Look, I'm not going to lie. Buying a Mitsubishi Mirage with a 70 bhp 1.2 litre 3 cylinder as a track day instructor is strange. I know that there's an element of the readership who will be saying "really?" Let me explain anyway. The Mirage is a cheap car, (very cheap, in fact it's $14,000 Canadian in 2022) so it isn't terribly fancy. However, it needs to be stated, I already have a dedicated race car (2003 Civic EP3) and a 2004 Jaguar X-Type for when I'm feeling like a good, spirited drive. The Mirage is a good daily, but it doesn't just stop there.
The thing is light. Genuinely, at 2095 pounds in my specifications, this car was the lightest new car available in Canada in 2022. I shouldn't have to explain too much about what this does for the driving experience; agile, nimble, and it makes a really good platform for gentle modifications (I've already put 16" wheels, and plan on adding coilovers and sway bars) in order to just make it a bit more playful. It doesn't need much fuel to set off, nor much braking pressure to get it to stop. Engine braking on this car feels particularly effective in a very nice way. Barely braking, even when approaching red lights just feels right.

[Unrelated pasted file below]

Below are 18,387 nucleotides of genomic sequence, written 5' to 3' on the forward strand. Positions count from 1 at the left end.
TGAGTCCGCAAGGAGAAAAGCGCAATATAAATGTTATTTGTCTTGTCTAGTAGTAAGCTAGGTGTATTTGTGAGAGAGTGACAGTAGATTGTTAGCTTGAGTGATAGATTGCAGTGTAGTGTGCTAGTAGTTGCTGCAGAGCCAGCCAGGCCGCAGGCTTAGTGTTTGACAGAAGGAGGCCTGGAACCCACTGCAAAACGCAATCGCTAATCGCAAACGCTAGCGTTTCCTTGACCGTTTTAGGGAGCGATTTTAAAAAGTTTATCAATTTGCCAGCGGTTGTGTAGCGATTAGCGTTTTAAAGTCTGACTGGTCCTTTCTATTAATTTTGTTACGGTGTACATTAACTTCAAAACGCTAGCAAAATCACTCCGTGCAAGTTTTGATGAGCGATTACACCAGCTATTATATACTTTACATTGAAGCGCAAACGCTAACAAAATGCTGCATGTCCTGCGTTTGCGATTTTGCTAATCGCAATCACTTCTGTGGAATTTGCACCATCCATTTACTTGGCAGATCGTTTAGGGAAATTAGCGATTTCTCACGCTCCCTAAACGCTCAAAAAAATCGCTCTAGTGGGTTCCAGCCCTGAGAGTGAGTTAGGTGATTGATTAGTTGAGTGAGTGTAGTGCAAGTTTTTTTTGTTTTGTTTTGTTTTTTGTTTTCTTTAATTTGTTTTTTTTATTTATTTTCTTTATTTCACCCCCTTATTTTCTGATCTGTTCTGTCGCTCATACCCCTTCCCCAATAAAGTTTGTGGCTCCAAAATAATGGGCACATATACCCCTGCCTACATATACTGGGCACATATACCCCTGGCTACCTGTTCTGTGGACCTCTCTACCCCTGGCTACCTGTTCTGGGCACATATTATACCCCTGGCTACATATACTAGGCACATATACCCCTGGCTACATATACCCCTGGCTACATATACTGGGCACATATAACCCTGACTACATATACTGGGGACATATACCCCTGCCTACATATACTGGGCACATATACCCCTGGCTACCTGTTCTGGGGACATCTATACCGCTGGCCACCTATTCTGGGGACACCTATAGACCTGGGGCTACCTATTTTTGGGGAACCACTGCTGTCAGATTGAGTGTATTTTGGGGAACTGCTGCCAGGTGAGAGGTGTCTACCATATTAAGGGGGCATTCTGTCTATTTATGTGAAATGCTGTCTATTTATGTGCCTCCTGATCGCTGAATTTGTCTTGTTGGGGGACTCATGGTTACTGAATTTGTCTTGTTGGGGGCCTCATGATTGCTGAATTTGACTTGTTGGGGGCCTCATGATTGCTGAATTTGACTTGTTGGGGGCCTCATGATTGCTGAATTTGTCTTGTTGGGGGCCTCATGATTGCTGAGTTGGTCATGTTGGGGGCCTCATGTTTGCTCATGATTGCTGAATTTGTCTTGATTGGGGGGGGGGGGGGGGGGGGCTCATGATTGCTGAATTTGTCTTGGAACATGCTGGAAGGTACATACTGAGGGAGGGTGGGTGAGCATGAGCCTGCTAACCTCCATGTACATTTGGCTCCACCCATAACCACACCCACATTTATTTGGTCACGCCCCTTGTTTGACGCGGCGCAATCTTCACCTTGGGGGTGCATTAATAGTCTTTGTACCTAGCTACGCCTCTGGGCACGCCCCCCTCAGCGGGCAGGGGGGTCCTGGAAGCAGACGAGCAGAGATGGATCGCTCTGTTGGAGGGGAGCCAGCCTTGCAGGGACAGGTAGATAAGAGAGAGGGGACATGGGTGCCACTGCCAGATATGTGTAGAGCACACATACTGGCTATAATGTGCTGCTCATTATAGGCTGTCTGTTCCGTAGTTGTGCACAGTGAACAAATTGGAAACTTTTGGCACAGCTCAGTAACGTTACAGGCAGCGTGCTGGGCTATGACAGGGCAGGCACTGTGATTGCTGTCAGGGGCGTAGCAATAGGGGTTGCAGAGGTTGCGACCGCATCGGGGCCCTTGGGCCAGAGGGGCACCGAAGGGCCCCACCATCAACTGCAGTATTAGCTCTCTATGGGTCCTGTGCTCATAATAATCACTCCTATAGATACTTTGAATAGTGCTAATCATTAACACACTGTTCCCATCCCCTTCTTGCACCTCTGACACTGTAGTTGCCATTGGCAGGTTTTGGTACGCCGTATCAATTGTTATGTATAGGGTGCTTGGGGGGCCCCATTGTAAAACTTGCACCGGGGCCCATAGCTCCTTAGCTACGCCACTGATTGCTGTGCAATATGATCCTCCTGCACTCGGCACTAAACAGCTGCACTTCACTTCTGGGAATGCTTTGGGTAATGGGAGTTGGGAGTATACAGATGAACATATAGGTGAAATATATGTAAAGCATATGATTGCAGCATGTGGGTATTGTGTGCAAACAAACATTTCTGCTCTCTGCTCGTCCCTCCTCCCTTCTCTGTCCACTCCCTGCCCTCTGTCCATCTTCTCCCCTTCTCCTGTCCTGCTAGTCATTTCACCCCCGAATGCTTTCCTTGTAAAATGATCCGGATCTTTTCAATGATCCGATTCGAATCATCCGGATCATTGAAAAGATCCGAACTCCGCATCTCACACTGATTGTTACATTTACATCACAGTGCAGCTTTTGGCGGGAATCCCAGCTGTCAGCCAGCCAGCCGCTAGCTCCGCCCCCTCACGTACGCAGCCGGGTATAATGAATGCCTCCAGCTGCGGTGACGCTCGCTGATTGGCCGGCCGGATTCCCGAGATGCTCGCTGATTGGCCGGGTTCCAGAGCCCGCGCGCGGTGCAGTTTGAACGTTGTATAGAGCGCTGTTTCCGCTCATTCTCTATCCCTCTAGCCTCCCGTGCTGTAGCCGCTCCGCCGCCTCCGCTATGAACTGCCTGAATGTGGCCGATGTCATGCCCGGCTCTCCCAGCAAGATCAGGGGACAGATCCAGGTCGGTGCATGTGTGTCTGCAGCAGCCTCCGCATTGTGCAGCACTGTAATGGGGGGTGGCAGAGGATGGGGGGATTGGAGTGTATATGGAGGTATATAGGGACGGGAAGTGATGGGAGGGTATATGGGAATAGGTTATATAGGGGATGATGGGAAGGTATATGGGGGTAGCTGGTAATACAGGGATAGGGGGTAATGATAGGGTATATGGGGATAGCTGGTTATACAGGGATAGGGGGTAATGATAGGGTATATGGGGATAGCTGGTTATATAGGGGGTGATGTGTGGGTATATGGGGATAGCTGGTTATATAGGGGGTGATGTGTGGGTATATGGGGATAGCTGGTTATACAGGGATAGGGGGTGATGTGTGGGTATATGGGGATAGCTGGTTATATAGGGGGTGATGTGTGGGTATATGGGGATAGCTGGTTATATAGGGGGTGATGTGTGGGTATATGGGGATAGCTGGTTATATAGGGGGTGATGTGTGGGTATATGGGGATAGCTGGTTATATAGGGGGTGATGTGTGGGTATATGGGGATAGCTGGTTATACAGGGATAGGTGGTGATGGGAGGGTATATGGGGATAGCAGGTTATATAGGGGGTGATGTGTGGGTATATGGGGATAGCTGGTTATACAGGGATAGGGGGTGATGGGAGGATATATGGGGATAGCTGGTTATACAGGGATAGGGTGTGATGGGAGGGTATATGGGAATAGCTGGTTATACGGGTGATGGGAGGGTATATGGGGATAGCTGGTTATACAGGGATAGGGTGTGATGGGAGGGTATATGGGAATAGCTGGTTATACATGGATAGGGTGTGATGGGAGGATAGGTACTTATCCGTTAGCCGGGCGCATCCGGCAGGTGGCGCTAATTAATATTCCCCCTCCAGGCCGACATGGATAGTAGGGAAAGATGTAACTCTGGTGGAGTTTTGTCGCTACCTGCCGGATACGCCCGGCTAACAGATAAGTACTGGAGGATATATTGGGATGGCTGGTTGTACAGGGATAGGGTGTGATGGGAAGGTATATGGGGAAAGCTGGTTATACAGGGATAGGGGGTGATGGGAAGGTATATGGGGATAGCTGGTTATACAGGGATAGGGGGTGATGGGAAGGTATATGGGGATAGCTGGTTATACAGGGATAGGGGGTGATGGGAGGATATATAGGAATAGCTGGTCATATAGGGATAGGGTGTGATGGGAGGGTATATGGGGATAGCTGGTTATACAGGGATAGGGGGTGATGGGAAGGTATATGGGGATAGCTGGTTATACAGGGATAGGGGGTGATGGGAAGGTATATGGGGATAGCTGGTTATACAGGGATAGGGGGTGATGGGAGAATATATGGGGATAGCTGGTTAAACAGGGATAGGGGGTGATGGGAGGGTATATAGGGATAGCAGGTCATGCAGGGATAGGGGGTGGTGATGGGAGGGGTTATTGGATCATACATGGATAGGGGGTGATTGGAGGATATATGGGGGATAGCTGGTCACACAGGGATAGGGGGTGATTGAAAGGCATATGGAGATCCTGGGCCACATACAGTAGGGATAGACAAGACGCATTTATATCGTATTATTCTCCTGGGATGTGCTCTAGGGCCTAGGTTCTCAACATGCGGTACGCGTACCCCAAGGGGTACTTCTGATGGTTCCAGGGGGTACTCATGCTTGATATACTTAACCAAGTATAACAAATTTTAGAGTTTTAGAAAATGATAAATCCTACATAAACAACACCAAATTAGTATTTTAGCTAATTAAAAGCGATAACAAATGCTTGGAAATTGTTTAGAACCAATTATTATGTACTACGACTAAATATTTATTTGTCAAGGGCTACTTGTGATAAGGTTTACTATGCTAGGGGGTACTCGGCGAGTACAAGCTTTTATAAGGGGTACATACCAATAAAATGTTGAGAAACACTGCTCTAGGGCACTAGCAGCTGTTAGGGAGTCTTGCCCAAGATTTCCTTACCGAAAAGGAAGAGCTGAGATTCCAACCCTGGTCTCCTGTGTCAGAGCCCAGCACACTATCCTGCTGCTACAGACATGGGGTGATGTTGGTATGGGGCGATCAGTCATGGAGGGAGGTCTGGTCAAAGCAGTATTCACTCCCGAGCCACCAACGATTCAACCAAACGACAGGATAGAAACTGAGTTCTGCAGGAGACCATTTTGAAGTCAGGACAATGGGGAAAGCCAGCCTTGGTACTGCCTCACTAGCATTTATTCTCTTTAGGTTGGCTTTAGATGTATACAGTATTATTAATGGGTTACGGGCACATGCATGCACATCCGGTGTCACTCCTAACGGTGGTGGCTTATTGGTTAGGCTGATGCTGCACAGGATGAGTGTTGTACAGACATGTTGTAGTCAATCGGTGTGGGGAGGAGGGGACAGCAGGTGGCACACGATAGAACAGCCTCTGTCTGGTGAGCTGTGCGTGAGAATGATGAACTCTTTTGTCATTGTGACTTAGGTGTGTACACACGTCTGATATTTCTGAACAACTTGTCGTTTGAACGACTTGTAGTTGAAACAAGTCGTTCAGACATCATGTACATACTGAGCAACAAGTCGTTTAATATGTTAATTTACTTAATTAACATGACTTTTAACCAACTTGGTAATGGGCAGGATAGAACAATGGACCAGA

Of course, given a small engine and extremely lightweight chassis, the car is also extremely fuel efficient. I have compared my fuel mileage to Toyota Prius owners and come out better. Your experience may vary as the Mirage gets significantly worse fuel efficiency at 120 km/h, but I am certainly not extremely gentle with my cars and do expect them to get back up to the speed limit in a timely manner. For me to get 4L/100 km on some occasions, and 6L/100 km on the worst of days where I hit every red light, get stuck in every traffic jam, and generally drive as my schedule requires, the machine is almost matching the carbon footprint of most electric cars (remember, they need electricity from a grid that uses some natural gas/coal to operate) without requiring the lithium mining and the environmental destruction associated with that specific part of electric car ownership. Not requiring special information-age technologies for mining in a third world country with mines that are sometimes worked by modern slave labour and guarded by child soldiers is a huge benefit in my books, sorry electric car enthusiasts. You won't convince everyone! I'm still doing my part with a car that gets 4L/100 km., so, please don't hate me!